Green Aviation Mgmt Co., LLC v. FAA
Justia.com Opinion Summary: This is an appeal from the denial of attorneys fees under the Equal Access to Justice Act (EAJA), 5 U.S.C. 504(a)(1). After commencing an administrative civil penalties proceeding, the FAA withdrew its complaint and the ALJ before whom the complaint had been pending dismissed the proceedings with prejudice. Nonetheless, the FAA Administrator ruled that the subject of the complaint was not a "prevailing party" as that term had been interpreted in Buckhannon Bd. & Care Home, Inc. v. West Virginia Dep't of Health & Human Res. Because the dismissal with prejudice had res judicata effect and ended the proceedings, the court granted the petition and remanded the case to the Administrator to determine whether the filing of the complaint was substantially justified, and if not, to award fees.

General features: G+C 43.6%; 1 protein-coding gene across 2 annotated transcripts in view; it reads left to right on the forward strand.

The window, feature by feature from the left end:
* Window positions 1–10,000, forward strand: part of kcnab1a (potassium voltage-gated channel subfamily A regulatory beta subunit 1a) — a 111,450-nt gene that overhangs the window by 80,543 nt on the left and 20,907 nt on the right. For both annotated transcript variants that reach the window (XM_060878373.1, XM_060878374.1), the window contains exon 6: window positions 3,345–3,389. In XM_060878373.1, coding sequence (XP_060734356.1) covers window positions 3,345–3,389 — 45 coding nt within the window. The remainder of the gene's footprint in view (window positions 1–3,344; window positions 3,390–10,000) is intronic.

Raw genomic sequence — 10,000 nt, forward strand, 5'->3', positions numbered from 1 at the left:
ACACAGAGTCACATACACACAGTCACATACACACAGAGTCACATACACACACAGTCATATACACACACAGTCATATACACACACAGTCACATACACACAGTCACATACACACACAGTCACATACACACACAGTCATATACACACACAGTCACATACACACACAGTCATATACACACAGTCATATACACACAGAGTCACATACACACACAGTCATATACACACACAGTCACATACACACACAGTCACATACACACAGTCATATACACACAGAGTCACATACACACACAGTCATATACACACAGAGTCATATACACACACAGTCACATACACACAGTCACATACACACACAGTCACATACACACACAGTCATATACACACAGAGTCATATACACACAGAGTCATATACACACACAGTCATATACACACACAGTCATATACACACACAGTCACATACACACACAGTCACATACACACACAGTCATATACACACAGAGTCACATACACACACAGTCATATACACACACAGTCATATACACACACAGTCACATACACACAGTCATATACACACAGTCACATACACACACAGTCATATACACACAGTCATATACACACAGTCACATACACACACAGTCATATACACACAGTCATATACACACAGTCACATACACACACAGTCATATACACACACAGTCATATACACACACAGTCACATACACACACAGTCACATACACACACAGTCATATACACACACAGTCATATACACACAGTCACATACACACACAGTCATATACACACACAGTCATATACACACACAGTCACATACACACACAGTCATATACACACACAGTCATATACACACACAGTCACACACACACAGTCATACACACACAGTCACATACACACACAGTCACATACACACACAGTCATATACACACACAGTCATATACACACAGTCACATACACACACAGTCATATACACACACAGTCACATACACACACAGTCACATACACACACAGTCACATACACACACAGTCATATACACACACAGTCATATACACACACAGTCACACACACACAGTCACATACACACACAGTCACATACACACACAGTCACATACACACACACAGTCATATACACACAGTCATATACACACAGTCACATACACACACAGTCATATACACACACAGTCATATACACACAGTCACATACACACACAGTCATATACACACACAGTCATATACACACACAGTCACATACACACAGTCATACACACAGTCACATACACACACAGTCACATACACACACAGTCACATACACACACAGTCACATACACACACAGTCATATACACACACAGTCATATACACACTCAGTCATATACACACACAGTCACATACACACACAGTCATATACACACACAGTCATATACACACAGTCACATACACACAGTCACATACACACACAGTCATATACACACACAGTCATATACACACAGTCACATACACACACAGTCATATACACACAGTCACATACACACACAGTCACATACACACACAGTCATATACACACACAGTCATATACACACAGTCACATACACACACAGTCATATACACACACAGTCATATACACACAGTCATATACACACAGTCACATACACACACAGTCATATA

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United States Court of Appeals FOR THE DISTRICT OF COLUMBIA CIRCUIT Argued March 12, 2012 Decided April 17, 2012 No. 11-1260 GREEN AVIATION MANAGEMENT CO., LLC, PETITIONER v. FEDERAL AVIATION ADMINISTRATION, RESPONDENT On Petition for Review of an Order of the Federal Aviation Administration Gregory Sean Winton argued the cause and filed the briefs for petitioner. Benjamin S. Kingsley, Attorney, U.S. Department of Justice, argued the cause for respondent. With him on the brief were Tony West, Assistant Attorney General, and Michael Jay Singer, Attorney. Before: HENDERSON, ROGERS and TATEL, Circuit Judges. Opinion for the Court by Circuit Judge ROGERS. ROGERS, Circuit Judge. This is an appeal from the denial of attorneys fees under the Equal Access to Justice Act (â€śEAJAâ€ť), 5 U.S.C. Â§ 504(a)(1). After commencing an administrative civil 2 penalties proceeding, the Federal Aviation Administration (â€śFAAâ€ť) withdrew its complaint and the Administrative Law Judge (â€śALJâ€ť) before whom the complaint had been pending dismissed the proceedings with prejudice. Nonetheless, the FAA Administrator ruled that the subject of the complaint was not a â€śprevailing partyâ€ť as that term has been interpreted in Buckhannon Bd. & Care Home, Inc. v. West Virginia Depâ€™t of Health & Human Res., 532 U.S. 598 (2001). Because the dismissal with prejudice has res judicata effect and ended the proceedings, we grant the petition and remand the case to the Administrator to determine whether the filing of the complaint was substantially justified, and if not, to award fees. I. On February 6, 2007, the FAA filed a complaint against Green Aviation Management Co., LLC, alleging that on a chartered flight from New Jersey to the Bahamas on December 30, 2005, returning January 2, 2006, its plane carried ten, rather than the approved nine, passengers. The tenth passenger was the daughter of the pilot, and the FAA alleged that she was either an unapproved tenth passenger or an untrained flight attendant and sought a civil penalty of $33,000 for violations of three FAA safety regulations. Green Aviation responded that the daughter was a non-required crew member, and as an employee of Green Aviation, she was permitted by FAA regulations to occupy the jump seat on the plane. On June 1, 2007, Green Aviation moved to dismiss, arguing that the daughter was an employee who only served food and drink during the flight, and noting that the FAA had already withdrawn its complaint in the certificate action against the pilots based on the same set of facts. The FAA opposed summary judgment because the daughterâ€™s employment status was in doubt and there was no proof she was not simply coming along on vacation. On June 19, 2007, Green Aviation moved for dismissal of the complaint with prejudice on the 3 ground, incorrectly, that the FAA failed to respond to the motion to dismiss. The ALJ denied the motions for summary disposition on June 28, 2007, finding that material disputed questions of fact remained regarding the daughterâ€™s employment status. Green Aviation sought reconsideration on August 3, 2007, submitting an affidavit from its customer service representative stating that the daughter functioned as a crew member on the subject flights, assigned only to serve food and drinks. The FAA responded with a newer affidavit from the customer service representative stating that her previous affidavit was incomplete and the daughter was expected to be trained to perform safety duties. The ALJ denied the motion for reconsideration and scheduled a hearing for October 16, 2007. On September 18, 2007, Green Aviation moved to exclude the customer service representativeâ€™s testimony at the hearing, attaching an email between her and one of the flight captains in which she disclaimed knowledge of the daughterâ€™s role on the flight. The FAA, on October 1, 2007, withdrew its complaint. In view of the withdrawal, Green Aviation moved the following day for dismissal of the proceedings with prejudice. Pursuant to 14 C.F.R. Â§ 13.215 (2012), the ALJ dismissed the proceedings with prejudice on October 2, 2007. Green Aviation filed an application for attorneys fees and other expenses pursuant to the EAJA on October 19, 2007. The ALJ found that Green Aviation was the â€śprevailing partyâ€ť under the EAJA, which was uncontested, but denied the request for fees, finding that the FAA was substantially justified in bringing the complaint given the unclear nature of the daughterâ€™s role, training, and employment status. Upon appeal, the FAA Administrator found that Green Aviation was not the â€śprevailing party,â€ť under the interpretation of that phrase in Buckhannon. The Administrator reasoned that because the ALJ was required 4 by regulation to dismiss the proceedings with prejudice once the FAA withdrew its complaint, and because the regulation did not require the ALJâ€™s consent for the FAA to do so, there was no exercise of judicial discretion or any judicial imprimatur to the dismissal order. The Administrator thus sustained the denial of fees. II. Green Aviation petitions for review, contending that Buckhannonâ€™s interpretation of â€śprevailing partyâ€ť does not necessarily apply to that phrase in EAJA claims under 5 U.S.C. Â§ 504(a)(1) and that the Administratorâ€™s analysis is contrary to precedent, inasmuch as Green Aviation obtained a court-ordered change in the legal relationship of the parties and the necessary judicial relief. We review de novo whether Green Aviation was a â€śprevailing partyâ€ť under 5 U.S.C. Â§ 504(a)(1), see Turner v. Natâ€™l Transp. Safety Bd., 608 F.3d 12, 14 (D.C. Cir. 2010), and because the EAJA is a statute of general application, we do not defer to any one agencyâ€™s interpretation, id. A. The EAJA provides that â€ś[a]n agency that conducts an adversary adjudication shall award, to a prevailing party other than the United States, fees and other expenses incurred by that party . . . , unless the adjudicative officer of the agency finds that the position of the agency was substantially justified or that special circumstances make an award unjust.â€ť 5 U.S.C. Â§ 504(a)(1). The Supreme Court interpreted the phrase â€śprevailing partyâ€ť in a different fee-shifting statute in Buckhannon, holding that it was insufficient that a plaintiffâ€™s lawsuit may have led to â€śa nonjudicial alteration of actual circumstances,â€ť 532 U.S. at 606 (internal quotation marks and citation omitted), and instead requiring that a party demonstrate â€śthe necessary judicial imprimaturâ€ť such that a â€śjudicial 5 pronouncementâ€ť is accompanied by â€śjudicial relief,â€ť id. at 605â€“06 (internal quotation marks, citations, and emphasis omitted). The Court noted that it has â€śinterpreted  fee-shifting provisions consistently.â€ť Id. at 603 n.4. This court, accordingly, concluded that the phrase â€śprevailing partyâ€ť in such statutes â€śshould be treated the same . . . unless there is some good reason for doing otherwise,â€ť Oil, Chem., & Atomic Workers Intâ€™l Union, AFL-CIO v. Depâ€™t of Energy, 288 F.3d 452, 455 (D.C. Cir. 2002), and has joined other circuits in acknowledging that the burden of establishing â€śgood reasonâ€ť not to apply Buckhannon is â€śnot easily met,â€ť Alegria v. Dist. of Columbia, 391 F.3d 262, 264 & n.1 (D.C. Cir. 2004) (internal quotation marks and citation omitted). The court has not expressly decided that the Buckhannon interpretation of â€śprevailing partyâ€ť applies to the EAJAâ€™s administrative adjudication provision, see Thomas v. Natâ€™l Sci. Found., 330 F.3d 486, 493 n.2 (D.C. Cir. 2003); Turner, 608 F.3d at 15 n.3, although it has applied Buckhannon to the EAJAâ€™s civil litigation provision, 28 U.S.C. Â§ 2412(d)(1)(A), see Thomas, 330 F.3d at 492â€“93. In Turner, the court applied Buckhannonâ€™s definition of â€śprevailing partyâ€ť to EAJAâ€™s administrative provision without â€śdetermin[ing] whether . . . Buckhannon necessarily or always applies to that phrase in Â§ 504(a)(1),â€ť 608 F.3d at 15 n.3, because the party seeking fees saw no distinction between agency and court cases. Although Green Aviation contends there is a distinction, its effort to establish it as a â€śgood reasonâ€ť not to apply Buckhannon fails. Green Aviation contends that Buckhannon should not control the meaning of â€śprevailing partyâ€ť in section 504(a)(1) civil penalty proceedings on the basis of several policy reasons, including the potential creation of a perverse incentive for the FAA to file unfounded complaints that it could later withdraw after the defendant has incurred monetary and other costs. As 6 Green Aviation points out, unlike FED. R. CIV. P. 41, which grants a judge discretion to dismiss with or without prejudice after approving a voluntary withdrawal of a complaint, the FAA regulation mandates dismissal with prejudice, see 14 C.F.R. Â§ 13.215 (2012). As a result, if the FAA is correct that Buckhannonâ€™s interpretation of â€śprevailing partyâ€ť turns on the judgeâ€™s discretion, then application of Buckhannon in this context would permit the FAA to avoid fees, regardless of whether the complaint was frivolous or otherwise not substantially justified, by withdrawing its complaint prior to or during a hearing. This circumstance, however problematic, is insufficient to prevent application of Buckhannon to the administrative provision of the EAJA, 5 U.S.C. Â§ 504(a)(1). First, the court has applied Buckhannon to attorneys fee applications in another administrative setting, see Alegria, 391 F.3d at 264. Second, most significantly, in Buckhannon, the Supreme Court rejected the relevance of such policy arguments as Green Aviation presents given its view of the â€śclear meaningâ€ť of the phrase â€śprevailing party.â€ť 532 U.S. at 610. Green Aviationâ€™s policy reasons thus do not establish a good reason not to apply Buckhannonâ€™s interpretation of â€śprevailing partyâ€ť to the EAJAâ€™s administrative provision. Consequently, this appeal turns on whether the ALJâ€™s dismissal with prejudice satisfies Buckhannonâ€™s requirements. B. Upon the FAAâ€™s withdrawal of its complaint against Green Aviation, the ALJ was required to dismiss the proceedings with prejudice. FAA regulations provide: At any time before or during a hearing, an agency attorney may withdraw a complaint . . . without the consent of the administrative law judge. If an agency attorney withdraws the complaint . . . , the administrative law judge shall dismiss the proceedings 7 under this subpart with prejudice. 14 C.F.R. Â§ 13.215 (2012). The FAA found that Green Aviation was not a â€śprevailing partyâ€ť because the regulation did not provide any discretion to the ALJ in whether to dismiss the complaint with or without prejudice, and thus the dismissal order lacked the â€śjudicial imprimaturâ€ť required by Buckhannon, 532 U.S. at 605. In applying Buckhannon, the court considers a three-part test for determining whether one is a â€śprevailing partyâ€ť: (1) there must be a court-ordered change in the legal relationship of the parties; (2) the judgment must be in favor of the party seeking the fees; and (3) the judicial pronouncement must be accompanied by judicial relief. Turner, 608 F.3d at 15 (quoting Straus, 590 F.3d at 901 (internal quotation marks and citation omitted)). Where a defendant is seeking fees, as here, the court has applied only the latter two prongs. See Dist. of Columbia v. Ijeabuonwu, 642 F.3d 1191, 1194 (D.C. Cir. 2011); Turner, 608 F.3d at 15; Straus, 590 F.3d at 901.1 Because the ALJâ€™s order dismissed the proceedings, the 1 The FAA contends that the first prong should also apply to a defendant. In Turner, the court noted that it need not decide whether a defendant must also establish the first prong, because in that case, the defendants did not meet the third. 608 F.3d at 12. Here, the FAA does not contest that there has been a change in the legal relationship of the parties; it concedes that res judicata effect applies to the dismissal order. See FAA Decision & Order, at 14 (June 13, 2011). Instead, it contends that the change was not â€ścourt-orderedâ€ť because the ALJ lacked discretion under FAA regulations once the complaint was withdrawn. See Resp.â€™s Br. at 20â€“21. Because the court rejects FAAâ€™s same substantive argument in determining whether there has 8 second prong is easily satisfied. And there was a clear â€śjudicial pronouncementâ€ť; the ALJ signed a dismissal order. The remaining question is whether the order granted judicial relief. In recognizing that a defendant who obtains a favorable decision gains â€śprevailing partyâ€ť status if â€śthe judicial pronouncement [is] accompanied by judicial relief,â€ť Turner, 608 F.3d at 15 (quoting Straus, 590 F.3d at 901), the court explained that â€śa party need receive only some form of judicial relief,â€ť id., and that â€śres judicata effect would certainly qualify as judicial relief where, for example, it protected the prevailing [party] from having to pay damages or alter its conduct,â€ť Straus, 590 F.3d at 902. Nonetheless, the FAA, in concluding Green Aviation was not a prevailing party, found Turner â€śinstructiveâ€ť because the FAA did not need the ALJâ€™s permission to withdraw its complaint under applicable procedural rules. FAA Dec. & Order, at 15 (Jun. 13, 2011). This reliance was misplaced. In Turner, the court was considering a certificate action against two pilots before the National Transportation Safety Board (â€śNTSBâ€ť). 608 F.3d at 13. Prior to the scheduled hearing, the FAA withdrew its complaints and the ALJ issued an order terminating the proceedings without stating whether the dismissal was with or without prejudice. The court held that the pilots were not â€śprevailing partiesâ€ť upon applying the presumption that when a complaint is dismissed at the request of the plaintiff, it is without prejudice â€” a presumption the NTSB been a â€śjudicial pronouncement . . . . accompanied by judicial relief,â€ť (i.e., the third prong), there is no occasion to decide whether a defendant is required to satisfy the first prong of the test. Simply said, it does not matter whether the first prong applies because the ALJâ€™s dismissal with prejudice is itself a â€ścourt ordered change in the legal relationship of the parties.â€ť 9 itself had previously applied to a dismissal that was silent on the question. See id. at 15â€“16. Because the ALJ dismissed the cases without prejudice, there was nothing in th[e] case analogous to judicial relief. . . . [T]he FAA had unilaterally ended the adversarial relationship between the parties, leaving them where they were before the complaint was filed. The order of the ALJ dismissing the cases was just an administrative housekeeping measure, not a form of relief, because the FAA did not need the ALJâ€™s permission to withdraw a complaint. Id. at 16 (internal citations omitted). Here, by contrast, Green Aviation and the FAA are not â€śwhere they were before the complaint was filed.â€ť Id. Instead Green Aviation is â€śprotected . . . from having to pay damages,â€ť Straus, 590 F.3d at 902, arising from events underlying the February 6, 2007 complaint. Although the two-year statute of limitations had not lapsed at the time the complaint was withdrawn, see 14 C.F.R. 13.208(d), the FAA could not re-file a complaint based on the same set of facts because the dismissal with prejudice has res judicata effect. See Straus, 590 F.3d at 902. Further, unlike in Thomas, where the grant of a preliminary injunction and partial summary judgment were â€śnot the end but the means of the litigation,â€ť 330 F.3d at 494 (internal quotation marks and citation omitted), the dismissal with prejudice brought a final end to the February 6, 2007 proceedings. Even though the ALJâ€™s permission was not needed for the complaint to be withdrawn, the resulting dismissal was a clear form of judicial relief, not simply a â€śhousekeeping measure,â€ť Turner, 608 F.3d at 16. Similarly, the dismissal order was not â€śmerely a formality,â€ť as in Oil, Chemical, & Atomic Workers, where the dismissal order was unnecessary, 288 F.3d at 457 (citing FED. R. 10 CIV. P. 41(a)(1)). The FAA regulation, 14 C.F.R. Â§ 13.215, makes clear that the dismissal order is necessary; if it were not, there would be no purpose to providing the defendant an interlocutory appeal by right to obtain one, see id. Â§ 13.219(c)(2). Because a silent dismissal order is presumed to be without prejudice, see Turner, 608 F.3d 15â€“16, an explicit dismissal with prejudice, even if mandated by regulation, must be accorded substantively meaningful rather than insignificant effect, cf. Corley v. United States, 129 S. Ct. 1558, 1566 (2009). The dismissal order is thus not a mere formality or a housekeeping measure; rather it is the means by which Green Aviation can obtain res judicata protection. The FAAâ€™s focus on the ALJâ€™s lack of discretion mistakes the clear import of Buckhannon, which is about whether the party seeking fees has â€śobtain[ed] any judicial relief.â€ť 532 U.S. at 606. In the context of an administrative proceeding, Buckhannonâ€™s interpretation of â€śprevailing partyâ€ť does not turn on whether a federal agency decides to require, by regulation, that dismissals be with prejudice once a complaint has been withdrawn. The EAJA already protects the government from paying fees where it, despite not prevailing, was â€śsubstantially justifiedâ€ť in filing the complaint or where â€śspecial circumstancesâ€ť are present that disfavor a fee award. See 5 U.S.C. Â§ 504(a)(1); LePageâ€™s 2000, Inc. v. Postal Regulatory Commâ€™n, No.10-1031, slip op. at 6â€“7 (D.C. Cir. Apr. 7, 2012). Green Aviation obtained judicial relief by the dismissal order; nothing in Buckhannon or this courtâ€™s precedent requires more. This conclusion comports with the purpose of the EAJA, which is to prevent defendants from â€śbe[ing] deterred from seeking review of or defending against unreasonable governmental action because of the expense involved.â€ť H.R. CONF. REP. NO. 961434, at 21 (1980), reprinted in 1980 U.S.C.C.A.N. 5003, 5010 (1980). 11 Because the October 16, 2007 dismissal order has res judicata effect and brought the February 6, 2007 proceedings against Green Aviation to an end, Green Aviation obtained sufficient judicial relief to be a prevailing party. Accordingly, we grant the petition and remand the case to the FAA Administrator to determine whether the filing of the February 6, 2007 complaint against Green Aviation was substantially justified, and if not, to determine the amount of fees to which it is entitled.